The utilisation of oxygen during the reaction is measured using an oxygen electrode, which determines the percentage saturation of oxygen in the reaction mixture. The instrument is calibrated against a buffer saturated with oxygen to set 100% saturation and a buffer totally depleted of oxygen (by reaction with a strong reducing agent such as sodium dithionite) to set 0% saturation.
The reaction chamber is separated from the electrodes by a teflon membrane, which permits oxygen to diffuse from the reaction buffer into the potassium chloride solution that bathes the electrodes: a platinum cathode and a silver anode. A voltage is applied between the electrodes and the resulting current (approx. 1 µA) is proportional to the concentration of oxygen.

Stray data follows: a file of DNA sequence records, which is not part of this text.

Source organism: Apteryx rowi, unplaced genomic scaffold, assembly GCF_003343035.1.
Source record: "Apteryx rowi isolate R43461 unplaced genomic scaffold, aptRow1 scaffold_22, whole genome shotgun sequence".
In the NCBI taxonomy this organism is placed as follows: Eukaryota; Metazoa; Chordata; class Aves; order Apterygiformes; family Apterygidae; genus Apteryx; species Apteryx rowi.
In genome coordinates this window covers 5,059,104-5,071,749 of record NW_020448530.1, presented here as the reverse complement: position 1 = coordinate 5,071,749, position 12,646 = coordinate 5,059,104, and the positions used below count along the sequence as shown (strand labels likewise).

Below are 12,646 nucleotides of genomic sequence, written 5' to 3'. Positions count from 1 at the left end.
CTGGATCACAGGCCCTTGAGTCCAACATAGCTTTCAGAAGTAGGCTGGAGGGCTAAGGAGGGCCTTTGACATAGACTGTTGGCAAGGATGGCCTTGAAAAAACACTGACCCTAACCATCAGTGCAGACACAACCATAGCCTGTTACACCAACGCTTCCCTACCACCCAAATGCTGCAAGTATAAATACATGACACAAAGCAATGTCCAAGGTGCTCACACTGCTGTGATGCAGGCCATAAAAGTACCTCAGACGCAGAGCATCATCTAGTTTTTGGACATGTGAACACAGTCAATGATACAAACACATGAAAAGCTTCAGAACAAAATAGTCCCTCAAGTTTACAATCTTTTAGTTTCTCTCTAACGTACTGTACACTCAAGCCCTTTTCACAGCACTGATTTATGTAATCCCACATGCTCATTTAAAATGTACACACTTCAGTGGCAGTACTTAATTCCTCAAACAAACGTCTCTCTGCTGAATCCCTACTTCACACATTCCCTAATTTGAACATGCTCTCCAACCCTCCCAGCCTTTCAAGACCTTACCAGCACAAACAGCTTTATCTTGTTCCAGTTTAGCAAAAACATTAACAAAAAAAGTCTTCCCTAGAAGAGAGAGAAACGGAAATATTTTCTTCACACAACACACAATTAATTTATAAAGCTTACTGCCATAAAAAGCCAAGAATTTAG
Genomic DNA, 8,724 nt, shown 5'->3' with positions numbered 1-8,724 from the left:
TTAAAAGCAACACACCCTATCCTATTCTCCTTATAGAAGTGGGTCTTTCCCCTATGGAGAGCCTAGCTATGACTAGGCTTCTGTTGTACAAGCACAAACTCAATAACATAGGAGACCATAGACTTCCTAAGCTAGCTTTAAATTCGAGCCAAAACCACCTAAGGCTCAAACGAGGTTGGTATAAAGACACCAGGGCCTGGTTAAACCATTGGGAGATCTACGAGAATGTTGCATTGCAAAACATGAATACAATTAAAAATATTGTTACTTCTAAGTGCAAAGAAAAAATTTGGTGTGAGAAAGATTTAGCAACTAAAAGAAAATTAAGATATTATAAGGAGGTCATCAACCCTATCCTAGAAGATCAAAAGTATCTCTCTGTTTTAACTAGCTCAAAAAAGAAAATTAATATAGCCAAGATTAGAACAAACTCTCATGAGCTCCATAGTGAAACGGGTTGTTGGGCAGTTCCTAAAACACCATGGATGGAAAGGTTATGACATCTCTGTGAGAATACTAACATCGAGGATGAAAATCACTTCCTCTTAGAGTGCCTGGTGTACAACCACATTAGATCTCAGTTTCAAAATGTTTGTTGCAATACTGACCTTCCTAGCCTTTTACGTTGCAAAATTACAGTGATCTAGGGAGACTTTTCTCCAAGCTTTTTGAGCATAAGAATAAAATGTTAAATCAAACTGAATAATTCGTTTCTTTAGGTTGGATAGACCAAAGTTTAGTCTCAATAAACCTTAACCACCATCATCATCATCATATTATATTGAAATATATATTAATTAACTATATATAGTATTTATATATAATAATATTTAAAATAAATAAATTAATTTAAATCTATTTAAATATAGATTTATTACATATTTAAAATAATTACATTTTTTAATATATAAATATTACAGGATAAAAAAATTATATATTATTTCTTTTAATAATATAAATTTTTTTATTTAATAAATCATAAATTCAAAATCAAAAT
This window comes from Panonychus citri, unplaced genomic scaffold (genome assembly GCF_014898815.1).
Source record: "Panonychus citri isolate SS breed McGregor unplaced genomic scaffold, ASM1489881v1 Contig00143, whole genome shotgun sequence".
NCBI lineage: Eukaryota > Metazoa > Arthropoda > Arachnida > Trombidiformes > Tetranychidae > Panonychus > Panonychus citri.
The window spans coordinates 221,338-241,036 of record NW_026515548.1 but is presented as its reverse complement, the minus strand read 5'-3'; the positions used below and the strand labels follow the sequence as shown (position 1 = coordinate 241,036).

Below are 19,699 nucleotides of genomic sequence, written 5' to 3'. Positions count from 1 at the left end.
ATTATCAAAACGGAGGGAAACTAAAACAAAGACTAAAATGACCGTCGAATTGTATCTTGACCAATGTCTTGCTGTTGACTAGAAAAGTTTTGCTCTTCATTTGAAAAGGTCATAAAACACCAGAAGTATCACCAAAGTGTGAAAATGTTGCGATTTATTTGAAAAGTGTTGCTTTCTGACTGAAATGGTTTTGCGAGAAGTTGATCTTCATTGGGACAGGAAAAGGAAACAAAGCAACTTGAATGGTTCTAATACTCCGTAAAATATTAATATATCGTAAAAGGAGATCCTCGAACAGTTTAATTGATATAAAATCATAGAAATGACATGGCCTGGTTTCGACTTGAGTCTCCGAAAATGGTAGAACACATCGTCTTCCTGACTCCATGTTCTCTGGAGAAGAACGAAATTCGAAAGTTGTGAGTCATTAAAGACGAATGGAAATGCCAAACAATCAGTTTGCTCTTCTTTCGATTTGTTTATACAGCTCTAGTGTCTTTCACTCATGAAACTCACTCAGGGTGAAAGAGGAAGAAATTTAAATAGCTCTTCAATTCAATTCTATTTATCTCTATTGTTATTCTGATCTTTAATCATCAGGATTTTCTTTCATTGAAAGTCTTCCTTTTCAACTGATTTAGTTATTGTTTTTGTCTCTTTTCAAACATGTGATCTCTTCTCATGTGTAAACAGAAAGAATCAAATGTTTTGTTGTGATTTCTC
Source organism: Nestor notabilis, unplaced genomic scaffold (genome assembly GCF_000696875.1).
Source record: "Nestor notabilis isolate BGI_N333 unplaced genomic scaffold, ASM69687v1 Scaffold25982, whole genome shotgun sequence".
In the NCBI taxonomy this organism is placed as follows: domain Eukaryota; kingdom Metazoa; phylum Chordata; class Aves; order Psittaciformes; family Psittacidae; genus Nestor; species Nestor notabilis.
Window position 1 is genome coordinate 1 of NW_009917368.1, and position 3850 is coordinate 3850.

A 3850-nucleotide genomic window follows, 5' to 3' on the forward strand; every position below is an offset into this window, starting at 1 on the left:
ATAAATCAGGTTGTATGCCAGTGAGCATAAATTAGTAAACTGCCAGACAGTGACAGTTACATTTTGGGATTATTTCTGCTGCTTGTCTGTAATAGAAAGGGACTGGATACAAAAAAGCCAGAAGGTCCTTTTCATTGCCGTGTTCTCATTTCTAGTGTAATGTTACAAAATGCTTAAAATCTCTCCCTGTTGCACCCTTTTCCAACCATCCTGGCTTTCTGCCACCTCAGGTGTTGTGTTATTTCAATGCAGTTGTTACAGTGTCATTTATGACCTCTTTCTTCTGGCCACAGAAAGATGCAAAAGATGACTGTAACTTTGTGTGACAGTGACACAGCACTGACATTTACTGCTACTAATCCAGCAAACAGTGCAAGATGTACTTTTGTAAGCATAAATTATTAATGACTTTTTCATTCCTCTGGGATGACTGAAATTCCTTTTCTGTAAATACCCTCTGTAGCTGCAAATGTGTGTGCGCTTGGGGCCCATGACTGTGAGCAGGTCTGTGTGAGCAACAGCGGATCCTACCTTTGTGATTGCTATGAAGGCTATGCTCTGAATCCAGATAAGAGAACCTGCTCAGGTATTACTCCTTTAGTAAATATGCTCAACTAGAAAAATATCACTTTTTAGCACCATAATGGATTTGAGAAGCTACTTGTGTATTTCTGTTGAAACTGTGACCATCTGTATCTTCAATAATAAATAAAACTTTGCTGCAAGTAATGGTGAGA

At the cathode oxygen is reduced to water:
At the anode metallic silver is oxidised to silver chloride:
After allowing the buffer and substrate to equilibrate, the mitochondrial preparation is added through the injection port, and the consumption of oxygen is measured for a short time, then the ADP and any inhibitors, etc, are added, and oxygen consumption measured until there is no further reaction. The results from a typical experiment are shown here:
In the electrode you will be using in these studies,
100% saturation with oxygen = 1327 nmol O.